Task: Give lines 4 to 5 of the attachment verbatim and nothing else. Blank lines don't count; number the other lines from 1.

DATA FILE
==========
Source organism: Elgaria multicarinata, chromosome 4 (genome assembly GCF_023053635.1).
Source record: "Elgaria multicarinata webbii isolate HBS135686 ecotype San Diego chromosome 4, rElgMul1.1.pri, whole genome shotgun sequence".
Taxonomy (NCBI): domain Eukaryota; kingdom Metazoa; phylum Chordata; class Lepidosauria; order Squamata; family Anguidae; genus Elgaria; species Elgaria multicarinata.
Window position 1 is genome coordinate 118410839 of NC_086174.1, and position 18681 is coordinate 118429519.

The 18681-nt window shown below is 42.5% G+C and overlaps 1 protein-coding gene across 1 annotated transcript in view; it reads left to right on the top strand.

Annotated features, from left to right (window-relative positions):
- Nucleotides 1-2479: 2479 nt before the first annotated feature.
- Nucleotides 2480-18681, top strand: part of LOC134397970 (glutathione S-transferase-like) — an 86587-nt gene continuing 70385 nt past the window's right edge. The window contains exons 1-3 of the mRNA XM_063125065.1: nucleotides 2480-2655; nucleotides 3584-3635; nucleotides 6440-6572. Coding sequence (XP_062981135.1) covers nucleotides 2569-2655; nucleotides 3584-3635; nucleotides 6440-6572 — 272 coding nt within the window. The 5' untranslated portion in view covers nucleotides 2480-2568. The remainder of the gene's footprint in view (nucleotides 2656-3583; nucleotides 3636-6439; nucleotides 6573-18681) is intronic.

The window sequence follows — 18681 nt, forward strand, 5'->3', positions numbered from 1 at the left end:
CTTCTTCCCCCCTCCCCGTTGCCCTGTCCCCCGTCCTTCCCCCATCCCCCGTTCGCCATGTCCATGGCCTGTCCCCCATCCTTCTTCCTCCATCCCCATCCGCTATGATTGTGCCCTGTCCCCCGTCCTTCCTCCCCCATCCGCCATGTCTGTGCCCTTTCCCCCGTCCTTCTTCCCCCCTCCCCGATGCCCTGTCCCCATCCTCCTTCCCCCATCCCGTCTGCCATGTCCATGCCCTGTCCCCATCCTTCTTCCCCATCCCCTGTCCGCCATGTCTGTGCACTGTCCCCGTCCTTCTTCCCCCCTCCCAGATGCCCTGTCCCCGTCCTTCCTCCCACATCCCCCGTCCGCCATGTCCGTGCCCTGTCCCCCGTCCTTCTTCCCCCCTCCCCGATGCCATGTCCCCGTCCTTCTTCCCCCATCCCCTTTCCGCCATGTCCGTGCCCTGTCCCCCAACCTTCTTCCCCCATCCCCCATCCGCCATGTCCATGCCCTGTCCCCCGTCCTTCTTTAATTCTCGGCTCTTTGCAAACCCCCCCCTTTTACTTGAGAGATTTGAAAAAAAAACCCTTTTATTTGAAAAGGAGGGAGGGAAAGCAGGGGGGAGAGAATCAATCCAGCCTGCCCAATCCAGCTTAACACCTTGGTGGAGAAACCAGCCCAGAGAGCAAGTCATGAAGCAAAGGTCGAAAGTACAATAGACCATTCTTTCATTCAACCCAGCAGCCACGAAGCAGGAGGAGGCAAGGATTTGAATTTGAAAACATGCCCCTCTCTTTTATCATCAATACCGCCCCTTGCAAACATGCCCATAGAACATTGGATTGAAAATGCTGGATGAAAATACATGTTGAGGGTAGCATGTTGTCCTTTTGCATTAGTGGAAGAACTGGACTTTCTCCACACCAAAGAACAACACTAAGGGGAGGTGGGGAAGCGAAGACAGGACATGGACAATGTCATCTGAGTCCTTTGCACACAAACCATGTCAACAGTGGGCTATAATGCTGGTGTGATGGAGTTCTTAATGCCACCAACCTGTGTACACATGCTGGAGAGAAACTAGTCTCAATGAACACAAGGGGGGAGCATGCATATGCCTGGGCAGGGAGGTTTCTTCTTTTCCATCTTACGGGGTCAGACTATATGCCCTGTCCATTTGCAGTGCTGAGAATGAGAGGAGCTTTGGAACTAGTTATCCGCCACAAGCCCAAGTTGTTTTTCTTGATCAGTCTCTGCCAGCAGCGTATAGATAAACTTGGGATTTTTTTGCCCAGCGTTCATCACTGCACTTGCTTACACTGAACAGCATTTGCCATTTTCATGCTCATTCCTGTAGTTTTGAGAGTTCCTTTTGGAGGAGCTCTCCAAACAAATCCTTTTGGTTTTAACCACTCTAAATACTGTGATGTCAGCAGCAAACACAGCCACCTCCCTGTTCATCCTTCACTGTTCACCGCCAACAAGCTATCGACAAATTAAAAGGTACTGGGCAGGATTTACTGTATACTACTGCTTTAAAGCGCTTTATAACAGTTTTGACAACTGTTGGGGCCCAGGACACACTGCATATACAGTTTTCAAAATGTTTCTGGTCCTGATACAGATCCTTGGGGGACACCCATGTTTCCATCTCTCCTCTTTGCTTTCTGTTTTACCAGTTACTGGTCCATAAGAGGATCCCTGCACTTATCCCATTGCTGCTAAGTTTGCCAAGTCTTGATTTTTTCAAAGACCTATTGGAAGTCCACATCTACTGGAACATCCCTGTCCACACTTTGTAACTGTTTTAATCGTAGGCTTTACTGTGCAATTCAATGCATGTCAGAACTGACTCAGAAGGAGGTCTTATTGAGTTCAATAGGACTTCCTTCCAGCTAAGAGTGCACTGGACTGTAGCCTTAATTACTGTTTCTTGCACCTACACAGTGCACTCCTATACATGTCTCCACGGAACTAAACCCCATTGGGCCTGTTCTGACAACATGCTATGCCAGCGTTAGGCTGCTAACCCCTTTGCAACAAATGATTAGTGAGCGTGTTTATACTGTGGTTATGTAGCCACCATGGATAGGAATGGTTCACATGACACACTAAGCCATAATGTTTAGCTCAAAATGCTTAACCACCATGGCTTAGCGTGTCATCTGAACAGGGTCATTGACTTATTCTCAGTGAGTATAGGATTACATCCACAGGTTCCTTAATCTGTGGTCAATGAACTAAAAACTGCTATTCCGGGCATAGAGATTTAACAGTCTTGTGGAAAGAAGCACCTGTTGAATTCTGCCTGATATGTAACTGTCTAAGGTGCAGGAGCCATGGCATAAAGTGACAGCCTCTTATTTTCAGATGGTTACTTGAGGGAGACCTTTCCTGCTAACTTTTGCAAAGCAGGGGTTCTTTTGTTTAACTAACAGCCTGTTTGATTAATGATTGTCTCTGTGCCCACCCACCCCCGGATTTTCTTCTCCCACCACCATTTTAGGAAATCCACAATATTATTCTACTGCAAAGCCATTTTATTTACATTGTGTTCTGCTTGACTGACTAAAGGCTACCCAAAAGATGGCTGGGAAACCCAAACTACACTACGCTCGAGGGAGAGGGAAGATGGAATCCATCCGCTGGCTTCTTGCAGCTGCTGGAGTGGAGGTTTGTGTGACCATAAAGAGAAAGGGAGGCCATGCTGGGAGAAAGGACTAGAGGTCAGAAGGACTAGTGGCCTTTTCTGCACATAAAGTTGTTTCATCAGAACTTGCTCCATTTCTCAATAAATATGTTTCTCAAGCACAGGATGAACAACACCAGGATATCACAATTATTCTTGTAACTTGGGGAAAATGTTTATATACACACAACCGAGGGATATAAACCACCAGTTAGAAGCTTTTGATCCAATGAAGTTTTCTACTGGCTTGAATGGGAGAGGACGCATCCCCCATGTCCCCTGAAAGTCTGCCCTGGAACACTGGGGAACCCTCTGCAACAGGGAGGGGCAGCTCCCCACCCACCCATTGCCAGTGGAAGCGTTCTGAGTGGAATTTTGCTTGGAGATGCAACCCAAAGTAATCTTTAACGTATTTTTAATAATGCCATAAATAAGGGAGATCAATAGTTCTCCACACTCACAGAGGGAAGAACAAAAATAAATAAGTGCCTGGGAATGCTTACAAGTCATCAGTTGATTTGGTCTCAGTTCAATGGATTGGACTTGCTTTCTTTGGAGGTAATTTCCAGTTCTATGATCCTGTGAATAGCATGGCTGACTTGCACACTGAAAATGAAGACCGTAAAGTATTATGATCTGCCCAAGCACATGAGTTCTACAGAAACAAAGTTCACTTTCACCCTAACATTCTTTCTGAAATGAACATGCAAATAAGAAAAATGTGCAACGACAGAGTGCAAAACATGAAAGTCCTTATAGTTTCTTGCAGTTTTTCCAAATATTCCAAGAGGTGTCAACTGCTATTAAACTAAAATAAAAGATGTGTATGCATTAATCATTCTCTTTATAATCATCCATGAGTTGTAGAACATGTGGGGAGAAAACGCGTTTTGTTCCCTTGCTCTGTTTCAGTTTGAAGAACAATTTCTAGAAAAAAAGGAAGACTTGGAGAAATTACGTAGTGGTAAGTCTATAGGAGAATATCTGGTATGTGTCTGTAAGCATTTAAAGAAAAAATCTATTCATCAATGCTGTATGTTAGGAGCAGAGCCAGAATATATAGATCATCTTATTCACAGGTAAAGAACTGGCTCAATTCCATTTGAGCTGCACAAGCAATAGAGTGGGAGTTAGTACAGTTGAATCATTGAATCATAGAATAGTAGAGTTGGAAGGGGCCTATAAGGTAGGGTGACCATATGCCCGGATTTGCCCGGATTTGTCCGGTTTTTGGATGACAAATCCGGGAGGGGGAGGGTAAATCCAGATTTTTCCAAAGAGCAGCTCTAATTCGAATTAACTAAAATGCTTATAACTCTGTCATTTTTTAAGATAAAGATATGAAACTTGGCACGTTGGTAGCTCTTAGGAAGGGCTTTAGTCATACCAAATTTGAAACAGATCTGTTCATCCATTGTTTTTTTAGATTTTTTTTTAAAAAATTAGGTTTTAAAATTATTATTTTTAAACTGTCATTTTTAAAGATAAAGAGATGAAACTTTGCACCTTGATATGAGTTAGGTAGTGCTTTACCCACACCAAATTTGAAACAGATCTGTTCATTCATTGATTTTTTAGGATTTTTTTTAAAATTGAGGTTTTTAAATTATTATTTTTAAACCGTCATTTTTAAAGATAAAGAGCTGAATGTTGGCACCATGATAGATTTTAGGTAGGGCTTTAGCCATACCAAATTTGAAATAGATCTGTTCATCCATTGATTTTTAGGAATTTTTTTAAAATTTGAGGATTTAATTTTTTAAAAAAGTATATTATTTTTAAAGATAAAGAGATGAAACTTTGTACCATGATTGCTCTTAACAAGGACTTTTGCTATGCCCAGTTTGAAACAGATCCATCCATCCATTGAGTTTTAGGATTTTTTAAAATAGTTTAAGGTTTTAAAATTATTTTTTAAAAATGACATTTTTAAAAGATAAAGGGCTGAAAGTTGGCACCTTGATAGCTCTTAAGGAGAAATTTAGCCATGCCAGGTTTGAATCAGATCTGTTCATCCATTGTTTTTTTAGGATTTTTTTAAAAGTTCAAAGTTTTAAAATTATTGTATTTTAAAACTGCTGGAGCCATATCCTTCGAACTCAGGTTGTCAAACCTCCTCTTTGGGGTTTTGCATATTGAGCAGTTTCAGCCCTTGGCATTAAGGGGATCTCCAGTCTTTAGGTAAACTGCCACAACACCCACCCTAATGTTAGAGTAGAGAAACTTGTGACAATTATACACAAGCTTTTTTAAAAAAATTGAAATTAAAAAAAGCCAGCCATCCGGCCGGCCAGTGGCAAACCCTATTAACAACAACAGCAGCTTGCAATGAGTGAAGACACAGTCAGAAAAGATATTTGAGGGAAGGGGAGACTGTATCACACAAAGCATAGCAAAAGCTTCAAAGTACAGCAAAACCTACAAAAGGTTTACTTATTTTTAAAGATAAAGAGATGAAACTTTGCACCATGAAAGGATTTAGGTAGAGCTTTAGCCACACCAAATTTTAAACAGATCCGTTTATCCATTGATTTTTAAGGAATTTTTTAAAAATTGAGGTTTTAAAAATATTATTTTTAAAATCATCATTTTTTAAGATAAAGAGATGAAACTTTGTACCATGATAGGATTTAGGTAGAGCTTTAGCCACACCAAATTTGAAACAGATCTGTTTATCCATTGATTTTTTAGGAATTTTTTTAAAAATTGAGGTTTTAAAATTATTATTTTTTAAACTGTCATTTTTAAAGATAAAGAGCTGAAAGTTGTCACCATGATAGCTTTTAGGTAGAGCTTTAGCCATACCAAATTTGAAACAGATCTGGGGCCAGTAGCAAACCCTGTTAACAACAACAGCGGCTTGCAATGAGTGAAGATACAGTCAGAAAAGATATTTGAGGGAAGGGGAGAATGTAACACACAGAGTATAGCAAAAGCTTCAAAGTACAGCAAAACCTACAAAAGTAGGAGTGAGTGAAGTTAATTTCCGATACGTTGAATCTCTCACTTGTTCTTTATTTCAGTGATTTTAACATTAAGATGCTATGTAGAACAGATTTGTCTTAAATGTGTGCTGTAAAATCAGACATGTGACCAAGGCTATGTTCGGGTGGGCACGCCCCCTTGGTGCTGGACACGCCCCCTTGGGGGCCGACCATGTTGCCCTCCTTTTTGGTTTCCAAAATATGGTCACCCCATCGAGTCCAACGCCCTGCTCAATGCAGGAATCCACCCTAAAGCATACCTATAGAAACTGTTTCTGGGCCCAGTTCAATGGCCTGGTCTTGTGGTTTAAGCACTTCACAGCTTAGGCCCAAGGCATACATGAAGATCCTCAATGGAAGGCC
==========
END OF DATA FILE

Window position 1 is genome coordinate 118410839 of NC_086174.1, and position 18681 is coordinate 118429519.

The 18681-nt window shown below is 42.5% G+C and overlaps 1 protein-coding gene across 1 annotated transcript in view; it reads left to right on the top strand.